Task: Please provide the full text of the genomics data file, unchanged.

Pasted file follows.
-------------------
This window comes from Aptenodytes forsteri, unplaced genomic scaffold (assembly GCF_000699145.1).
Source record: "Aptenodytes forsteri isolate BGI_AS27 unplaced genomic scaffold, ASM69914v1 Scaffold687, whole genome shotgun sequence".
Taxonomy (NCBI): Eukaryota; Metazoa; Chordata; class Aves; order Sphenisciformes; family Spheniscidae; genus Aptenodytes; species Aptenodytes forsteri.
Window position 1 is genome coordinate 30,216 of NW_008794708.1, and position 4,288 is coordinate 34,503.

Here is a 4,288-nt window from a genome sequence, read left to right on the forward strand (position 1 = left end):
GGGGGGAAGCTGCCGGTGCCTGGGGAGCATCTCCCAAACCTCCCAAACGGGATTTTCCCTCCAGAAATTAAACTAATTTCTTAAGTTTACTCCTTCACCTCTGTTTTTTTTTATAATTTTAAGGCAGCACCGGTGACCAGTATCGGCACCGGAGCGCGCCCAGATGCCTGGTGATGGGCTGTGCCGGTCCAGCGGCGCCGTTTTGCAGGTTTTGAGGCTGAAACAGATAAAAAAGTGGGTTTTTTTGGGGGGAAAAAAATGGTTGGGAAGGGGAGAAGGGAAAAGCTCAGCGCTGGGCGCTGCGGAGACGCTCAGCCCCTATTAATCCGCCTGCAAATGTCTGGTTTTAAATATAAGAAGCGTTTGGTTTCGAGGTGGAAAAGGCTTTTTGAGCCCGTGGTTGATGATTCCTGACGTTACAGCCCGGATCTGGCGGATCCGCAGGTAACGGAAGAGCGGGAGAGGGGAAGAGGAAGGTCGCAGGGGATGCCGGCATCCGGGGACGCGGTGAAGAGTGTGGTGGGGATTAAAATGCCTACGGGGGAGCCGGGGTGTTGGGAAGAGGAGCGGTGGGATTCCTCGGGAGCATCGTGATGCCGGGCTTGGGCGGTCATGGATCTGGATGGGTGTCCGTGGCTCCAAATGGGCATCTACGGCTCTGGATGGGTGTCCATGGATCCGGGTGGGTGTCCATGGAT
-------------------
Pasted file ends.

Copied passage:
This window comes from Aptenodytes forsteri, unplaced genomic scaffold (assembly GCF_000699145.1).
Source record: "Aptenodytes forsteri isolate BGI_AS27 unplaced genomic scaffold, ASM69914v1 Scaffold687, whole genome shotgun sequence".
Taxonomy (NCBI): Eukaryota; Metazoa; Chordata; class Aves; order Sphenisciformes; family Spheniscidae; genus Aptenodytes; species Aptenodytes forsteri.
Window position 1 is genome coordinate 30,216 of NW_008794708.1, and position 4,288 is coordinate 34,503.

Here is a 4,288-nt window from a genome sequence, read left to right on the forward strand (position 1 = left end):
GGGGGGAAGCTGCCGGTGCCTGGGGAGCATCTCCCAAACCTCCCAAACGGGATTTTCCCTCCAGAAATTAAACTAATTTCTTAAGTTTACTCCTTCACCTCTGTTTTTTTTTATAATTTTAAGGCAGCACCGGTGACCAGTATCGGCACCGGAGCGCGCCCAGATGCCTGGTGATGGGCTGTGCCGGTCCAGCGGCGCCGTTTTGCAGGTTTTGAGGCTGAAACAGATAAAAAAGTGGGTTTTTTTGGGGGGAAAAAAATGGTTGGGAAGGGGAGAAGGGAAAAGCTCAGCGCTGGGCGCTGCGGAGACGCTCAGCCCCTATTAATCCGCCTGCAAATGTCTGGTTTTAAATATAAGAAGCGTTTGGTTTCGAGGTGGAAAAGGCTTTTTGAGCCCGTGGTTGATGATTCCTGACGTTACAGCCCGGATCTGGCGGATCCGCAGGTAACGGAAGAGCGGGAGAGGGGAAGAGGAAGGTCGCAGGGGATGCCGGCATCCGGGGACGCGGTGAAGAGTGTGGTGGGGATTAAAATGCCTACGGGGGAGCCGGGGTGTTGGGAAGAGGAGCGGTGGGATTCCTCGGGAGCATCGTGATGCCGGGCTTGGGCGGTCATGGATCTGGATGGGTGTCCGTGGCTCCAAATGGGCATCTACGGCTCTGGATGGGTGTCCATGGATCCGGGTGGGTGTCCATGGAT